Ingredients of Southern family gatherings
At any Southern family gathering there will be food. The best food you have ever tasted.
There are also likely to be a healthy supply of fireworks.
There will also be football, which means a game will actually be playing on a TV somewhere in the house or people will spend a good amount of time talking about football, or both.
And there will be talking. Lots of talking.
If you are new to the family, you may get trapped in a corner by a well meaning relative who wants to show you the scar from her recent surgery, or to tell you a random detail about a relative you’ve never met. Just smile, nod, and use your manners. (Yes Ma’m and No Ma’m)
Where a family gathers, there will be storytelling.
Whether your family sits on chairs scattered around the porch, around a formal dining room table, or on 5 gallon buckets around a bonfire, story swapping is going to happen. It is important to know two important rules of storytelling in the South.
Rule Number 1: Embellishing is allowed, as long as you keep a few of the key details intact. For example: It really was Bubba’s pond that you caught that fish on, but the size of the fish and the fury of the fight may differ each time you tell it, depending on your audience and beverage you are consuming. If you are drinking anything stronger than sweet tea, the sky’s the limit!
If anyone asks “Did it really happen like that?” it is perfectly acceptable to smile and say “Sure it did,” “Dang straight!”, or a similar variation. Everyone knows a least one part of your story isn’t accurate; they just don’t know which part. And that is exactly the point.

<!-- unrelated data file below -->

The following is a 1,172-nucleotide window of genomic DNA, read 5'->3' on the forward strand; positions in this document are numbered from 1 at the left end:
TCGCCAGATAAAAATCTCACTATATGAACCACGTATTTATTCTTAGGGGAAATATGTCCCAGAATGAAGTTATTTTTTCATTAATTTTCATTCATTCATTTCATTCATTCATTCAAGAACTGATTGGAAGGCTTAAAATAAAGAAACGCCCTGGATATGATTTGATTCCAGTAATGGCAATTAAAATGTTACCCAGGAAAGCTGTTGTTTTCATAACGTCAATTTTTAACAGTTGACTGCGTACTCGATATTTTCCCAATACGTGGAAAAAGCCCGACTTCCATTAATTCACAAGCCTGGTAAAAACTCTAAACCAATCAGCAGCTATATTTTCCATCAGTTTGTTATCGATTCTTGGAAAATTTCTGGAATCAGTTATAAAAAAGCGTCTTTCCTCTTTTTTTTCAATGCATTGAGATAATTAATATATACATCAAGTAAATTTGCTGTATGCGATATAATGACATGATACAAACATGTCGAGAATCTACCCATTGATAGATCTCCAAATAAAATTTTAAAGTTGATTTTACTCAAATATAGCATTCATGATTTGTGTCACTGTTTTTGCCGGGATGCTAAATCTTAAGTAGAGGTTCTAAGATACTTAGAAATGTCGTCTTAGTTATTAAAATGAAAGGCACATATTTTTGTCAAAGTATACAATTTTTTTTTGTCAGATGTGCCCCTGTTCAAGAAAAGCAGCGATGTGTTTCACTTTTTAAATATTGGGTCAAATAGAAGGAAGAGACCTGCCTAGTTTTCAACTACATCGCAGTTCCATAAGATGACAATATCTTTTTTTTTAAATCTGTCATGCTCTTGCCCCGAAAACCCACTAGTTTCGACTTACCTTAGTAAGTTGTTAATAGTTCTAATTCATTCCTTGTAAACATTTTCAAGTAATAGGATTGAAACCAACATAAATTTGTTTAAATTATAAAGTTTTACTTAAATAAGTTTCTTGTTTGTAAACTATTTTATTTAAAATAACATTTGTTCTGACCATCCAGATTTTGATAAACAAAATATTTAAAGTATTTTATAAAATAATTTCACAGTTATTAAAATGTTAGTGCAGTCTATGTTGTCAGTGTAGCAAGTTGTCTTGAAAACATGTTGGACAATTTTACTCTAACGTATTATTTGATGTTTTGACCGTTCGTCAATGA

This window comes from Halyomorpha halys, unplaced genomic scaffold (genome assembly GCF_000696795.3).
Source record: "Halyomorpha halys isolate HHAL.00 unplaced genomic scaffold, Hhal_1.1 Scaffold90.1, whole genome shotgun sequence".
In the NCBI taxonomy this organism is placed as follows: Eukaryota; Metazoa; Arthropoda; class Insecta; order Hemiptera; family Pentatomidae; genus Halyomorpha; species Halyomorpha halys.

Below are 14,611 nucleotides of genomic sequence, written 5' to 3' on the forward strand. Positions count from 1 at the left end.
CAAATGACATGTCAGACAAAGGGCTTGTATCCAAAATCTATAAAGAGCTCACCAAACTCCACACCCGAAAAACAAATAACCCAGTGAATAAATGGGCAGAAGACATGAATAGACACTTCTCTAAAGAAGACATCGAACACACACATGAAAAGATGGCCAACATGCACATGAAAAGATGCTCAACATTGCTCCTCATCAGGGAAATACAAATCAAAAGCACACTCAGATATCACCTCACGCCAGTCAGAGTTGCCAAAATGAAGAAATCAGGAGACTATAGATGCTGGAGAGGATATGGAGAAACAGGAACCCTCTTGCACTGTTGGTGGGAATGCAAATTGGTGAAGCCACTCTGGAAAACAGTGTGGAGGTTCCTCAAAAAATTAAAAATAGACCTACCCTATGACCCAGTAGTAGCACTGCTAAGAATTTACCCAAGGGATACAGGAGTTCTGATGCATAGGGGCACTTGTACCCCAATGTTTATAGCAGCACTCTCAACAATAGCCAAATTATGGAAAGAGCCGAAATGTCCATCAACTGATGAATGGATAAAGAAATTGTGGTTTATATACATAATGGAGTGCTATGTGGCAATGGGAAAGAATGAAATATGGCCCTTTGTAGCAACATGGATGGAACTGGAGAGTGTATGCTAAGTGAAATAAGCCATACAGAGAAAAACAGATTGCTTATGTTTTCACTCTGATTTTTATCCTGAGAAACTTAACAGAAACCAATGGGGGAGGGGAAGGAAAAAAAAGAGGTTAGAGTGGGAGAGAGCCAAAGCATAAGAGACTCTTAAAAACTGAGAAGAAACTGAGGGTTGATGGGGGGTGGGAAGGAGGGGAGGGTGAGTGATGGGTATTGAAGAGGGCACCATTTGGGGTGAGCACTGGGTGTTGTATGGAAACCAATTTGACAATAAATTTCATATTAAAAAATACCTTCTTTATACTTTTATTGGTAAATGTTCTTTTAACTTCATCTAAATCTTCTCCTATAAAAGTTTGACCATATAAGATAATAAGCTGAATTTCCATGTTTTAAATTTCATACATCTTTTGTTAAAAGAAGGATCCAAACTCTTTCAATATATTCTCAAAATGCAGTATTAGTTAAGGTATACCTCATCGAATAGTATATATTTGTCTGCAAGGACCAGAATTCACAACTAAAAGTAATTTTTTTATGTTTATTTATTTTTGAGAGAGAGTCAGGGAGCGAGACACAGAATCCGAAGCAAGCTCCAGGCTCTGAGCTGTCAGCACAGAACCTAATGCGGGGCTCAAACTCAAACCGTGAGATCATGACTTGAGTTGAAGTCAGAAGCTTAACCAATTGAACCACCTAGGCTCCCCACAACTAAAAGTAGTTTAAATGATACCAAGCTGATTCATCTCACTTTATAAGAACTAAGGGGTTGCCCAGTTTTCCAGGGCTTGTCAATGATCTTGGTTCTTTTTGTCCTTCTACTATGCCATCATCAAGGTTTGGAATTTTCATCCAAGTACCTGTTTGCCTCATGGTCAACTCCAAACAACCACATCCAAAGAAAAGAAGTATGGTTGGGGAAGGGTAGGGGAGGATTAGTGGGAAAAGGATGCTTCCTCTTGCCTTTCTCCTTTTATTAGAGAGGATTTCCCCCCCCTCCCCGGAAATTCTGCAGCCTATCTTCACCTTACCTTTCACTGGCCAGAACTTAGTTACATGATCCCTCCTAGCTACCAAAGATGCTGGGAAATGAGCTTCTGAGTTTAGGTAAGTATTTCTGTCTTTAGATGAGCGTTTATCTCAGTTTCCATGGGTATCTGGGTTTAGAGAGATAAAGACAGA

Rule Number 2: The second rule, often learned through painful trial and error, is Do not interrupt the storyteller or suddenly become overly concerned with the accuracy of the facts. This will ruin the flow of the story and Uncle James will begin his story again from the beginning. Or worse, alter the ending so that it lasts longer. A lot longer.
Meeting the Grandmother Rules
If you are being introduced to a Southern family, this is important! Southern Grandmothers have the ability to size you up and decide if you are worth your weight in salt in one glance. You will know immediately if you have been placed on the scales and found wanting. And it is nearly impossible to reverse this decision unless you bless her with beautiful grandbabies down the road.
- Besides your own worth, where you are from is also very important. Therefore, it is vital that you know as much as you can about your family history. It is best if you can trace your heritage back before the Mayflower. A true Southern grandmother will spend no less than 15 minutes trying to connect you with someone she knows. It’s an intense game of 6 degrees of separation, and your acceptance into the family is at stake.
- Say Yes Ma’m and No ma’m. If you fail at the first rule, this may save your hide.
Family Dynamics – You may be 6’2, but at family reunions you will still be referred to as knee high to a grasshopper. It’s just the way it is. And if you’ve ever made a mistake in your life, that will probably come up at some point.
It is difficult for families to realize that change is possible. We tend to lock people into the way we remember them. But the truth is, drug addicts can become clean, a willful child can grow into a focused, successful adult, and the baby of the family can become a successful entrepreneur.
We do move slower than molasses in the middle of December here in the South, but things don’t have to be frozen in time.
In our own family, for instance, I am known for my lack of direction because of an ill fated bus ride back in 1986. I got on the bus in South Mississippi and instead of going north toward home I took a bus to New Orleans. That has been a quarter of a century ago, and my mama still makes comments about it.
See? Frozen in time. Even though she had no idea where I was and no way to get in touch with me and she was worried sick, Mama really should let it go. After all, I’ve got Google Maps now. Which is helpful until they start using ridiculous directions like “East” or “West.”
I would love to hear your family stories, embellished or not. Leave a comment below and we can raise a glass of sweet tea (or whatever is in that container behind Granny’s kitchen door) together in honor of our families!
Y’all have a great day!